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Best classic musicals to introduce children to

Singin in the Rain classic musicals for children

When you need a break from the usual rotation of animated family favourites, try introducing your children to some classic musicals!

What’s great about these classic musicals is that, unlike many other classic films, they can be broad, funny, colourful and fast-paced enough to hold younger ones’ attentions. Even if they don’t sit still for the whole film, or can’t quite follow the plot, the musical sequences are normally very entertaining just by themselves.

 

Annie Get Your Gun (1950)

Frank Butler, the sharpshooting star of Buffalo Bill’s Wild West Show, loses a shooting challenge to Annie Oakley who becomes his rival when she joins the show.

The two main characters in this broad comedic musical often act like petulant children themselves, boasting in one number ‘Anything You Can Do, I Can Do Better!’ There’s some enjoyable Wild West show stunts, and the whole film carries the message that women can compete in the same sports that men can (and sometimes, they’re actually better!).

There is a questionable musical number that you might want to fast-forward through (‘I’m an Indian, Too’), but otherwise the film is colourful, fast-moving and fun.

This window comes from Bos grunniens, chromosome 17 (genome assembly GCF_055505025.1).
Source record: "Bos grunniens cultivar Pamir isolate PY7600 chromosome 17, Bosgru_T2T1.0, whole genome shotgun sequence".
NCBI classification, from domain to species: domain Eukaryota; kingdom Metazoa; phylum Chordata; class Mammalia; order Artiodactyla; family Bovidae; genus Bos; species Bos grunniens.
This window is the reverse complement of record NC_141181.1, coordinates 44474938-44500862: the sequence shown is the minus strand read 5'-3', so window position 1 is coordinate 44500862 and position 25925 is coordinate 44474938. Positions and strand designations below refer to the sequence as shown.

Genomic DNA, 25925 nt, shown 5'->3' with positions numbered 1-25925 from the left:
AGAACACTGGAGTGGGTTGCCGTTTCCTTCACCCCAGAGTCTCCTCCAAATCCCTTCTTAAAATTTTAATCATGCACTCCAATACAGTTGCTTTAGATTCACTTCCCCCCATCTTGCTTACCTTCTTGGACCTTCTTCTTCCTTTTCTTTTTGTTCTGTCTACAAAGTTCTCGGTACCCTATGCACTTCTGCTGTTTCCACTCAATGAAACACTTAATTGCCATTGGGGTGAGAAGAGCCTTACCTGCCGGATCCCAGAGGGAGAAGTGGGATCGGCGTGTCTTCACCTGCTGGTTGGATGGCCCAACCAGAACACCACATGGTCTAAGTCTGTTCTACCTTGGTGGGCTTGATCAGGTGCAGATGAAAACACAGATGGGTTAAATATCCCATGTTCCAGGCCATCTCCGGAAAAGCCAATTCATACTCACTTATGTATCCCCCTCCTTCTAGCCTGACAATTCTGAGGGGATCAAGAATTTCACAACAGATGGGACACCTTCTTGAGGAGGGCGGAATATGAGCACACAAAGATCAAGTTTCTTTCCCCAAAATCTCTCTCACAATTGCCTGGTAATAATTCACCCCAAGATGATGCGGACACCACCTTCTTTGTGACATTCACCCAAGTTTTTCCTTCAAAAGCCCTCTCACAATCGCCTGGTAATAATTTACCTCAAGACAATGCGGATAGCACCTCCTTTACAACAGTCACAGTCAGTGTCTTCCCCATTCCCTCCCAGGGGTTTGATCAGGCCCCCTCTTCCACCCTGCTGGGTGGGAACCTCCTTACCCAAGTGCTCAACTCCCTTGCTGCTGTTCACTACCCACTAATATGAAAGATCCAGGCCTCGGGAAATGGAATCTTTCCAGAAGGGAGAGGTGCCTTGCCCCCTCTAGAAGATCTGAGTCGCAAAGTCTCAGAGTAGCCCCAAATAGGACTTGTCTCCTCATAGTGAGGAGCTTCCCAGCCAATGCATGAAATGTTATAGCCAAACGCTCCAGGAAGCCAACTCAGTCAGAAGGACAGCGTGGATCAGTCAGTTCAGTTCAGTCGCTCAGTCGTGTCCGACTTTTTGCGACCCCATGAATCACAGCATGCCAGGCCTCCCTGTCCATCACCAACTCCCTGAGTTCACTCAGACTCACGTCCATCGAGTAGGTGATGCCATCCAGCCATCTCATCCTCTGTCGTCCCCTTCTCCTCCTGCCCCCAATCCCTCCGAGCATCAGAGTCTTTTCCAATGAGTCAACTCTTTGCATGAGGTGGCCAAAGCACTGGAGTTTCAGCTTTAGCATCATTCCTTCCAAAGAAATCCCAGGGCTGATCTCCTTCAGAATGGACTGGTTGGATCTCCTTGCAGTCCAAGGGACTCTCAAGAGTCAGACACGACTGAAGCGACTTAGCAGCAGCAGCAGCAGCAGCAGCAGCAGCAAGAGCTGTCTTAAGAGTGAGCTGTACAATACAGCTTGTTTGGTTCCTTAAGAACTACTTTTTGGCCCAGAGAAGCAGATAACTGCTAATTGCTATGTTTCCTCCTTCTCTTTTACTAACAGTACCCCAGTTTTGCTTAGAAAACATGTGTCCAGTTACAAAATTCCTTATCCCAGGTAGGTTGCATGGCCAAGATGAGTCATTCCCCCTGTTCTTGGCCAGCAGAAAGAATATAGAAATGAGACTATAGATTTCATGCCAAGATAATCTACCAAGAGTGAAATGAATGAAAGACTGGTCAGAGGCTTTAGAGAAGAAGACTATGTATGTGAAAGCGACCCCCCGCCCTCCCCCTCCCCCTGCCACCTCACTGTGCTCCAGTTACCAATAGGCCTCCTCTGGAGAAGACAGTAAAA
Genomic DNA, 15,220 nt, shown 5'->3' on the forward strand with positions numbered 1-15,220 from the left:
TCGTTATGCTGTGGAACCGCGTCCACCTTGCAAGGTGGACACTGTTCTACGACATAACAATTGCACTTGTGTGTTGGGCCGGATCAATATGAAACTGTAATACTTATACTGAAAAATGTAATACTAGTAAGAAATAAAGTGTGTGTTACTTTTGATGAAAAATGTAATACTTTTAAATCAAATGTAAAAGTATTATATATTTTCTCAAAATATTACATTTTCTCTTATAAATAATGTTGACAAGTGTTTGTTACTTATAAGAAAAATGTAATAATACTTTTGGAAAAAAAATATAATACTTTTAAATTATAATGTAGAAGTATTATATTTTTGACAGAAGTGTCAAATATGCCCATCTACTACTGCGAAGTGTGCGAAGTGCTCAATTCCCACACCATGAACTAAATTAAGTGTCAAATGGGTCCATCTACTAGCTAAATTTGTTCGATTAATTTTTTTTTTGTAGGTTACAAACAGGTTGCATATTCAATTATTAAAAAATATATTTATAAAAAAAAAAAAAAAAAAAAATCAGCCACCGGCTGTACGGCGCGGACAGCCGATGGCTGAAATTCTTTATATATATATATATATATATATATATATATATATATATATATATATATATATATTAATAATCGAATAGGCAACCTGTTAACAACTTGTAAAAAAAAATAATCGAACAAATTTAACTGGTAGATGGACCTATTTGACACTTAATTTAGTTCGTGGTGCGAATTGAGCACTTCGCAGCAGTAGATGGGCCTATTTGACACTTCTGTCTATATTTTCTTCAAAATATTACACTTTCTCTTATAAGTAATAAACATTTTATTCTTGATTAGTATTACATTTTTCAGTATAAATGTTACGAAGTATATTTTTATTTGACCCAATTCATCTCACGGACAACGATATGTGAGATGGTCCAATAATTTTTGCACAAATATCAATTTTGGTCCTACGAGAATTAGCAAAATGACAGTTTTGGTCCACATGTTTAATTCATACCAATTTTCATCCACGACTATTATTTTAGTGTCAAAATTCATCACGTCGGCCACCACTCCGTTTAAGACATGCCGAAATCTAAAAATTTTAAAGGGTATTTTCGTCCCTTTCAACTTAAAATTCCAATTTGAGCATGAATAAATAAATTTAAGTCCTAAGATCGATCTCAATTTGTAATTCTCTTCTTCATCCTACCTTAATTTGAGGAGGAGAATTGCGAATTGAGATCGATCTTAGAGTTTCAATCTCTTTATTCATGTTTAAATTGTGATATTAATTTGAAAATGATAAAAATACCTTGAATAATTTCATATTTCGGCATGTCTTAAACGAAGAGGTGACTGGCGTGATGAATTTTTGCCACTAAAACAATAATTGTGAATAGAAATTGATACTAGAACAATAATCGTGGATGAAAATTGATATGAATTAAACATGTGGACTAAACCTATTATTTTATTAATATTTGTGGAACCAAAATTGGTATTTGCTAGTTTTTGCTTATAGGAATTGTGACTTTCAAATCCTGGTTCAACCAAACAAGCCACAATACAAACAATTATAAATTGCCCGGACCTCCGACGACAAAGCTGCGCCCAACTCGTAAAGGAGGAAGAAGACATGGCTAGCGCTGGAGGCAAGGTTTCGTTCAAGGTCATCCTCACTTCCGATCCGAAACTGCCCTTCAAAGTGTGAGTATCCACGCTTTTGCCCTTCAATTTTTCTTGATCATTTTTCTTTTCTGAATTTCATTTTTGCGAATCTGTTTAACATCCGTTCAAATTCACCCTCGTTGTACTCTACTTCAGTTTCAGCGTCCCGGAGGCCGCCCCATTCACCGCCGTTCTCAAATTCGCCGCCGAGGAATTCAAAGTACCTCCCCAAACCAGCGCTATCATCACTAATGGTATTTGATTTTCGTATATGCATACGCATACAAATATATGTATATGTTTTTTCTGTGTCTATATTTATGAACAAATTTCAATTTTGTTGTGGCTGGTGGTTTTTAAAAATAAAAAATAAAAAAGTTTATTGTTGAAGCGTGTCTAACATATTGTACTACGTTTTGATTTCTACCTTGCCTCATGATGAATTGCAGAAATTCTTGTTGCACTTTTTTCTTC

Singin’ in the Rain (1952)

While the jokes about Hollywood’s transition from the silent era to sound will fly over their heads, there’s still plenty here for younger viewers to love.

Many of the catchy songs (repurposed from earlier films) have become classics and the dancing is some of the best ever committed to film. ‘Make ‘Em Laugh’ and ‘Moses Supposes’ are especially goofy, energetic and anarchic. Overall, even in the quieter moments, there’s an infectious sense of joy to the entire film and a charm to the main trio of performers – Gene Kelly, Debbie Reynolds and Donald O’Connor – that’s irresistible.

Do watch out for the long fantasy sequence in the middle of the film, which is spectacular in itself but, being completely divorced from the plot, might cause some attention spans to drag. But otherwise this is a film that’s still fun for the whole family.

 

Kiss Me Kate (1953)

A musical about a musical – a director entices his ex-wife to appear in his new show and then has to stop her from leaving half-way through. There are also some gangsters (silly rather than scary) who infiltrate the show, with hilarious slapstick results.

The costumes are outlandish and colourful, the dance numbers are surreal and spectacular as they were originally designed and shot in 3D (plus a young Bob Fosse makes an appearance), and the plot is easy to follow but not that important for enjoying the rest of the film.

 

The Music Man (1962)

The most charming con man alive brings music to a small Midwestern town. When he’s exposed, the town spare him because of how much he has enriched their lives.

Younger viewers will enjoy how “Professor” Harold Hill outsmarts the school board by causing them to constantly break into song, as well as the story of shy child Winthrop (a young Ron Howard) being drawn out of his shell through music.

There’s a wholesome message at the centre of it all – that anyone can sing, anyone can enjoy creating music! – and the parade that closes the film is an explosion of colour and music.

 

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